For more than five years, veteran and former radio news reporter Larry Scott has published news and resources on the Veterans Affairs Department on his website VA Watchdog dot Org. Scott launched the effort after a year of advising veterans online about how to access VA benefits—a labor he began as a result of his own frustrating experience.
Outliers: This VA watchdog isn't going away
But at the end of October, Scott, who lives in Vancouver, Wash., said he would cease publication at some point after Feb. 1. “I am in failing health and can no longer maintain the site on a day-to-day basis,” he wrote. (He also stressed his illness was unrelated to his service.)
Now, with Veterans Day coincidentally on the horizon, we have word the website will continue. In an interview, Scott said he has entered into negotiations with an organization he trusts to continue the website’s role as watchdog and veterans’ resource. “I appointed myself VA watchdog. It was a recess appointment so I didn’t need the Senate to confirm me,” he jokes. Government operations belong out in public, he continues. “I firmly believe that every government agency should have a watchdog,” he says. The VA wasn’t “the best at being transparent.”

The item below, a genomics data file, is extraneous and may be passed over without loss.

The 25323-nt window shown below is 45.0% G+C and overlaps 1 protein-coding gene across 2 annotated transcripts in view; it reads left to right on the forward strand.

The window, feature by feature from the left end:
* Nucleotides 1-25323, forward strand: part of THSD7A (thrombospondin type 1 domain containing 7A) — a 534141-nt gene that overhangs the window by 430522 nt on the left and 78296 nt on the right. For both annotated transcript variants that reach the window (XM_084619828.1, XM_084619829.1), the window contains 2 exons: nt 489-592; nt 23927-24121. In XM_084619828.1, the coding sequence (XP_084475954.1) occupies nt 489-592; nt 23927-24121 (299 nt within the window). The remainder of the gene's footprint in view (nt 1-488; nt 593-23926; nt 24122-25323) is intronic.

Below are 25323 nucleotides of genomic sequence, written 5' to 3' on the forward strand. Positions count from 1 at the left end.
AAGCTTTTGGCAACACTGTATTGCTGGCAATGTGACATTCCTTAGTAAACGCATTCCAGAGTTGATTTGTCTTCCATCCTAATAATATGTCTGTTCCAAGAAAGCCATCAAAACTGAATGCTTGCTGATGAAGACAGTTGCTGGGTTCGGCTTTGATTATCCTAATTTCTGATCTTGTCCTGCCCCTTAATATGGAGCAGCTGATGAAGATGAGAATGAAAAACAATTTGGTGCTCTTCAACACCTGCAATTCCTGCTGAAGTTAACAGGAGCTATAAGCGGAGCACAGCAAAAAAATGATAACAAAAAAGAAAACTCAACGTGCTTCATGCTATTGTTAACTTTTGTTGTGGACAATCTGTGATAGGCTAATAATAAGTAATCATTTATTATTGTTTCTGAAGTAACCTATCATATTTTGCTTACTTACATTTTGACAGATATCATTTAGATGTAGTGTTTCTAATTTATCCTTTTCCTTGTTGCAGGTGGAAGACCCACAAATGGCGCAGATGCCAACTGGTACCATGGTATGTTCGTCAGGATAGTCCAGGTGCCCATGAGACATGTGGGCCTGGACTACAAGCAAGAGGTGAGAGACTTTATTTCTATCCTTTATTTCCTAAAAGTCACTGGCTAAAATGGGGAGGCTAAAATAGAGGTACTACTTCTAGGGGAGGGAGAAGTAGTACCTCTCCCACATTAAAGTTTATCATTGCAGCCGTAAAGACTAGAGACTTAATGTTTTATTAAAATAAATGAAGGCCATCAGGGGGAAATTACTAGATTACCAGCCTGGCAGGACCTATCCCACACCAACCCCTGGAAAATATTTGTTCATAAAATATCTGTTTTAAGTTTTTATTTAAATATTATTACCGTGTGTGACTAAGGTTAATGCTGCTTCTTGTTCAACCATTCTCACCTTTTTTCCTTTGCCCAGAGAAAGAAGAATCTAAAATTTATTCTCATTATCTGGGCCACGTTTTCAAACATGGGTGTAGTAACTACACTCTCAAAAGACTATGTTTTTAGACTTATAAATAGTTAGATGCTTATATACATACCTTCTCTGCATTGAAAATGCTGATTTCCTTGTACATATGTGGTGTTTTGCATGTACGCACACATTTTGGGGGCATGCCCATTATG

Scott praises VA healthcare on the website, where he explains the VA Watchdog mission: “This is NOT a VA hate site,” he wrote. “We believe the VA offers the best healthcare in this country. And independent studies by such prestigious organizations as the RAND Corp. prove it time and again. This site is designed to keep an eye on those who fund and run the VA ... the politicians and the political appointees who don’t have to worry about healthcare.”
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